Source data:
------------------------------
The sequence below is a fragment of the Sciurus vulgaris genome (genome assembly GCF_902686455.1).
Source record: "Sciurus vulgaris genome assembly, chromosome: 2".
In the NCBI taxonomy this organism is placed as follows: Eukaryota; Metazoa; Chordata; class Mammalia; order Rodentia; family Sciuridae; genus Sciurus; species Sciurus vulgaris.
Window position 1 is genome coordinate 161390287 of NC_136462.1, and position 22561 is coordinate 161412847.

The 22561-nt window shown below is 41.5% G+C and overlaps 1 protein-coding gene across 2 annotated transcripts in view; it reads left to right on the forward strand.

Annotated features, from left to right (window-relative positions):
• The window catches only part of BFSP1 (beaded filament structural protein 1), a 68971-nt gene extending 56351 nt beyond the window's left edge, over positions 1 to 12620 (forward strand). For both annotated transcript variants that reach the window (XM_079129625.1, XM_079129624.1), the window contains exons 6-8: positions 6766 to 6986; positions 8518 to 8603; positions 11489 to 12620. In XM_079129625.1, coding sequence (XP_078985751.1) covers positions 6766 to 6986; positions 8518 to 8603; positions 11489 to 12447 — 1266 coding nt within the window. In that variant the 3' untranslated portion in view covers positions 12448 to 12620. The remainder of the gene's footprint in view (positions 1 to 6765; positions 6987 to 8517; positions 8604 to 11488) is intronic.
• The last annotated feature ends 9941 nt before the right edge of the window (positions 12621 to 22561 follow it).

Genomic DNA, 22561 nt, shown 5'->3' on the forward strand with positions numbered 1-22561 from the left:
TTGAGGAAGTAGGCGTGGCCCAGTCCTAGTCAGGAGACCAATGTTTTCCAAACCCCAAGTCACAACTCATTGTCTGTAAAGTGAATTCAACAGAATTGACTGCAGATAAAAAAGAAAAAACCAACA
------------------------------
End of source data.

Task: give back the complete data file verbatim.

The sequence below is a fragment of the Sciurus vulgaris genome (genome assembly GCF_902686455.1).
Source record: "Sciurus vulgaris genome assembly, chromosome: 2".
In the NCBI taxonomy this organism is placed as follows: Eukaryota; Metazoa; Chordata; class Mammalia; order Rodentia; family Sciuridae; genus Sciurus; species Sciurus vulgaris.
Window position 1 is genome coordinate 161390287 of NC_136462.1, and position 22561 is coordinate 161412847.

The 22561-nt window shown below is 41.5% G+C and overlaps 1 protein-coding gene across 2 annotated transcripts in view; it reads left to right on the forward strand.

Annotated features, from left to right (window-relative positions):
• The window catches only part of BFSP1 (beaded filament structural protein 1), a 68971-nt gene extending 56351 nt beyond the window's left edge, over positions 1 to 12620 (forward strand). For both annotated transcript variants that reach the window (XM_079129625.1, XM_079129624.1), the window contains exons 6-8: positions 6766 to 6986; positions 8518 to 8603; positions 11489 to 12620. In XM_079129625.1, coding sequence (XP_078985751.1) covers positions 6766 to 6986; positions 8518 to 8603; positions 11489 to 12447 — 1266 coding nt within the window. In that variant the 3' untranslated portion in view covers positions 12448 to 12620. The remainder of the gene's footprint in view (positions 1 to 6765; positions 6987 to 8517; positions 8604 to 11488) is intronic.
• The last annotated feature ends 9941 nt before the right edge of the window (positions 12621 to 22561 follow it).

Genomic DNA, 22561 nt, shown 5'->3' on the forward strand with positions numbered 1-22561 from the left:
TTGAGGAAGTAGGCGTGGCCCAGTCCTAGTCAGGAGACCAATGTTTTCCAAACCCCAAGTCACAACTCATTGTCTGTAAAGTGAATTCAACAGAATTGACTGCAGATAAAAAAGAAAAAACCAACA